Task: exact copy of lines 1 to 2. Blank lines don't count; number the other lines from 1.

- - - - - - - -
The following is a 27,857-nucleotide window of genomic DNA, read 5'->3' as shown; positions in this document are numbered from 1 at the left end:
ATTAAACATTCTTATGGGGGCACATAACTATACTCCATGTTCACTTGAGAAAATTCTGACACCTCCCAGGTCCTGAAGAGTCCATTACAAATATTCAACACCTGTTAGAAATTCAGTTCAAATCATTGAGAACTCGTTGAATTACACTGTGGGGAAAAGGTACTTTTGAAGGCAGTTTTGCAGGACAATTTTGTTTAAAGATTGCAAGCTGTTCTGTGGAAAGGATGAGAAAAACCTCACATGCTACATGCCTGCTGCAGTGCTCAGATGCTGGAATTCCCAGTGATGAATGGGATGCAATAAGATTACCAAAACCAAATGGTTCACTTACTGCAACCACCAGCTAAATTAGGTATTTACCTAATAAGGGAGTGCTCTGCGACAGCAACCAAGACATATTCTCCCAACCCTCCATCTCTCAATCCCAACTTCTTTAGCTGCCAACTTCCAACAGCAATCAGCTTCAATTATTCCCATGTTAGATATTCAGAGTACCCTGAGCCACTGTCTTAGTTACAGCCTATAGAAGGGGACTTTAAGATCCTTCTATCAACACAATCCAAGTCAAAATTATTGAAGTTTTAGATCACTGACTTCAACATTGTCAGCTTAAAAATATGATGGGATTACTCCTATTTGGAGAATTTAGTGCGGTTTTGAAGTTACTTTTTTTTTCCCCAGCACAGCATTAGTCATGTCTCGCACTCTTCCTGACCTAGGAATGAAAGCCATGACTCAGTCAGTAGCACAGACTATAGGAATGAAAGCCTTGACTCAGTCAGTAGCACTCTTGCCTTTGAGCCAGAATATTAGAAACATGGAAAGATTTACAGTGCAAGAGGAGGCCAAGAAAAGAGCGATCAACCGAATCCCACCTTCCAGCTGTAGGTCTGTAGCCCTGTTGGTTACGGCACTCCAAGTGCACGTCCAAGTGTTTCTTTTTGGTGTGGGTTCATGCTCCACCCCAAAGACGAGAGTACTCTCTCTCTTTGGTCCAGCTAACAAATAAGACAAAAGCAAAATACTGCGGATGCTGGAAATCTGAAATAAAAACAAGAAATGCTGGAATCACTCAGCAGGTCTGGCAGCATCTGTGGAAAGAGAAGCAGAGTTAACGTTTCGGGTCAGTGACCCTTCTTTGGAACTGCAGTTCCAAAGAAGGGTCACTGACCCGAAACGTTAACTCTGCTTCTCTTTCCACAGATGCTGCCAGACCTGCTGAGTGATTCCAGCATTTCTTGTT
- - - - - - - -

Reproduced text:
The following is a 27,857-nucleotide window of genomic DNA, read 5'->3' as shown; positions in this document are numbered from 1 at the left end:
ATTAAACATTCTTATGGGGGCACATAACTATACTCCATGTTCACTTGAGAAAATTCTGACACCTCCCAGGTCCTGAAGAGTCCATTACAAATATTCAACACCTGTTAGAAATTCAGTTCAAATCATTGAGAACTCGTTGAATTACACTGTGGGGAAAAGGTACTTTTGAAGGCAGTTTTGCAGGACAATTTTGTTTAAAGATTGCAAGCTGTTCTGTGGAAAGGATGAGAAAAACCTCACATGCTACATGCCTGCTGCAGTGCTCAGATGCTGGAATTCCCAGTGATGAATGGGATGCAATAAGATTACCAAAACCAAATGGTTCACTTACTGCAACCACCAGCTAAATTAGGTATTTACCTAATAAGGGAGTGCTCTGCGACAGCAACCAAGACATATTCTCCCAACCCTCCATCTCTCAATCCCAACTTCTTTAGCTGCCAACTTCCAACAGCAATCAGCTTCAATTATTCCCATGTTAGATATTCAGAGTACCCTGAGCCACTGTCTTAGTTACAGCCTATAGAAGGGGACTTTAAGATCCTTCTATCAACACAATCCAAGTCAAAATTATTGAAGTTTTAGATCACTGACTTCAACATTGTCAGCTTAAAAATATGATGGGATTACTCCTATTTGGAGAATTTAGTGCGGTTTTGAAGTTACTTTTTTTTTCCCCAGCACAGCATTAGTCATGTCTCGCACTCTTCCTGACCTAGGAATGAAAGCCATGACTCAGTCAGTAGCACAGACTATAGGAATGAAAGCCTTGACTCAGTCAGTAGCACTCTTGCCTTTGAGCCAGAATATTAGAAACATGGAAAGATTTACAGTGCAAGAGGAGGCCAAGAAAAGAGCGATCAACCGAATCCCACCTTCCAGCTGTAGGTCTGTAGCCCTGTTGGTTACGGCACTCCAAGTGCACGTCCAAGTGTTTCTTTTTGGTGTGGGTTCATGCTCCACCCCAAAGACGAGAGTACTCTCTCTCTTTGGTCCAGCTAACAAATAAGACAAAAGCAAAATACTGCGGATGCTGGAAATCTGAAATAAAAACAAGAAATGCTGGAATCACTCAGCAGGTCTGGCAGCATCTGTGGAAAGAGAAGCAGAGTTAACGTTTCGGGTCAGTGACCCTTCTTTGGAACTGCAGTTCCAAAGAAGGGTCACTGACCCGAAACGTTAACTCTGCTTCTCTTTCCACAGATGCTGCCAGACCTGCTGAGTGATTCCAGCATTTCTTGTT